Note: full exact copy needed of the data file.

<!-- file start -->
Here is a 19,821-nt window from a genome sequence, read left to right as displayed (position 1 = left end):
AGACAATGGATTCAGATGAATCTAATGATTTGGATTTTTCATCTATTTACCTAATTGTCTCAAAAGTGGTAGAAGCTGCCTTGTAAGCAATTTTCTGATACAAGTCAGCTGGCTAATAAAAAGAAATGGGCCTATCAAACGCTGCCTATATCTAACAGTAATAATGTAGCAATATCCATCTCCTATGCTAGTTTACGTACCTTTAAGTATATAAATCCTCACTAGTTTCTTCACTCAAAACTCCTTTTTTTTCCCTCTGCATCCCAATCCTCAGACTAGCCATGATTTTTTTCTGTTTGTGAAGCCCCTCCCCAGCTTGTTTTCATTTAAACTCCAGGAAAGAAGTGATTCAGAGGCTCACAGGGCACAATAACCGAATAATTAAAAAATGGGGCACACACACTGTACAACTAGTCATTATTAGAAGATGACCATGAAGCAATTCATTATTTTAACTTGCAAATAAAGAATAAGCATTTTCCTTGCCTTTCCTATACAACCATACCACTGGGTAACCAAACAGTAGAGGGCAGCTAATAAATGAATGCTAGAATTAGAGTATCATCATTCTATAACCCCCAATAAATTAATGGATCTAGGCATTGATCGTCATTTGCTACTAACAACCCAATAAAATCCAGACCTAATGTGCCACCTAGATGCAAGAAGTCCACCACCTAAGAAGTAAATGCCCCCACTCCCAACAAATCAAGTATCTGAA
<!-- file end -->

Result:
Here is a 19,821-nt window from a genome sequence, read left to right as displayed (position 1 = left end):
AGACAATGGATTCAGATGAATCTAATGATTTGGATTTTTCATCTATTTACCTAATTGTCTCAAAAGTGGTAGAAGCTGCCTTGTAAGCAATTTTCTGATACAAGTCAGCTGGCTAATAAAAAGAAATGGGCCTATCAAACGCTGCCTATATCTAACAGTAATAATGTAGCAATATCCATCTCCTATGCTAGTTTACGTACCTTTAAGTATATAAATCCTCACTAGTTTCTTCACTCAAAACTCCTTTTTTTTCCCTCTGCATCCCAATCCTCAGACTAGCCATGATTTTTTTCTGTTTGTGAAGCCCCTCCCCAGCTTGTTTTCATTTAAACTCCAGGAAAGAAGTGATTCAGAGGCTCACAGGGCACAATAACCGAATAATTAAAAAATGGGGCACACACACTGTACAACTAGTCATTATTAGAAGATGACCATGAAGCAATTCATTATTTTAACTTGCAAATAAAGAATAAGCATTTTCCTTGCCTTTCCTATACAACCATACCACTGGGTAACCAAACAGTAGAGGGCAGCTAATAAATGAATGCTAGAATTAGAGTATCATCATTCTATAACCCCCAATAAATTAATGGATCTAGGCATTGATCGTCATTTGCTACTAACAACCCAATAAAATCCAGACCTAATGTGCCACCTAGATGCAAGAAGTCCACCACCTAAGAAGTAAATGCCCCCACTCCCAACAAATCAAGTATCTGAA